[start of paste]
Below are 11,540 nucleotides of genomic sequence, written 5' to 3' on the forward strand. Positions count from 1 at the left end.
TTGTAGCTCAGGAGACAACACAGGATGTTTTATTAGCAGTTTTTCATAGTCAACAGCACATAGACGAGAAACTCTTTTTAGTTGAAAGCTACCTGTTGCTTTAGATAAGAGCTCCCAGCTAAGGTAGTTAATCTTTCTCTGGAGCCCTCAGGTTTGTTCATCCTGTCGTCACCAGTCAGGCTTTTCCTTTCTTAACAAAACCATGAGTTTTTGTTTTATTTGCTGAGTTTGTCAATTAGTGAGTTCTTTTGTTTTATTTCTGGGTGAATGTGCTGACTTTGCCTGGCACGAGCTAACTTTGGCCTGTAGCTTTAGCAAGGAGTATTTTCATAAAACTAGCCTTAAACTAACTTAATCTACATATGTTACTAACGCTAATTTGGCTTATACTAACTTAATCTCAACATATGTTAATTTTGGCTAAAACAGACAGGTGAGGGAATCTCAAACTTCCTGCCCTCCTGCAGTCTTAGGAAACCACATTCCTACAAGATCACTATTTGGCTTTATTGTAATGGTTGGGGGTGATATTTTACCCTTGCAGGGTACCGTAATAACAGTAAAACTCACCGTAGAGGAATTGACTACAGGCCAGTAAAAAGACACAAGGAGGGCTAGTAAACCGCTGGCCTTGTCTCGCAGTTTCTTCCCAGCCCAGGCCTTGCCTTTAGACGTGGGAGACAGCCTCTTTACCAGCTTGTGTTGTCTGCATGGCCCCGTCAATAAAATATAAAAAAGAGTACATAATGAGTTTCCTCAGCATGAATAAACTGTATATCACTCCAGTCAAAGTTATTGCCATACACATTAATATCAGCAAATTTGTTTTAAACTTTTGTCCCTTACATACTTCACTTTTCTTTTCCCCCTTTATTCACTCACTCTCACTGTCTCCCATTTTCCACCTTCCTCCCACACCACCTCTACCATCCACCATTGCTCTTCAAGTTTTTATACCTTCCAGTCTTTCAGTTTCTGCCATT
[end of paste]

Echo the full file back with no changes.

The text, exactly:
Below are 11,540 nucleotides of genomic sequence, written 5' to 3' on the forward strand. Positions count from 1 at the left end.
TTGTAGCTCAGGAGACAACACAGGATGTTTTATTAGCAGTTTTTCATAGTCAACAGCACATAGACGAGAAACTCTTTTTAGTTGAAAGCTACCTGTTGCTTTAGATAAGAGCTCCCAGCTAAGGTAGTTAATCTTTCTCTGGAGCCCTCAGGTTTGTTCATCCTGTCGTCACCAGTCAGGCTTTTCCTTTCTTAACAAAACCATGAGTTTTTGTTTTATTTGCTGAGTTTGTCAATTAGTGAGTTCTTTTGTTTTATTTCTGGGTGAATGTGCTGACTTTGCCTGGCACGAGCTAACTTTGGCCTGTAGCTTTAGCAAGGAGTATTTTCATAAAACTAGCCTTAAACTAACTTAATCTACATATGTTACTAACGCTAATTTGGCTTATACTAACTTAATCTCAACATATGTTAATTTTGGCTAAAACAGACAGGTGAGGGAATCTCAAACTTCCTGCCCTCCTGCAGTCTTAGGAAACCACATTCCTACAAGATCACTATTTGGCTTTATTGTAATGGTTGGGGGTGATATTTTACCCTTGCAGGGTACCGTAATAACAGTAAAACTCACCGTAGAGGAATTGACTACAGGCCAGTAAAAAGACACAAGGAGGGCTAGTAAACCGCTGGCCTTGTCTCGCAGTTTCTTCCCAGCCCAGGCCTTGCCTTTAGACGTGGGAGACAGCCTCTTTACCAGCTTGTGTTGTCTGCATGGCCCCGTCAATAAAATATAAAAAAGAGTACATAATGAGTTTCCTCAGCATGAATAAACTGTATATCACTCCAGTCAAAGTTATTGCCATACACATTAATATCAGCAAATTTGTTTTAAACTTTTGTCCCTTACATACTTCACTTTTCTTTTCCCCCTTTATTCACTCACTCTCACTGTCTCCCATTTTCCACCTTCCTCCCACACCACCTCTACCATCCACCATTGCTCTTCAAGTTTTTATACCTTCCAGTCTTTCAGTTTCTGCCATT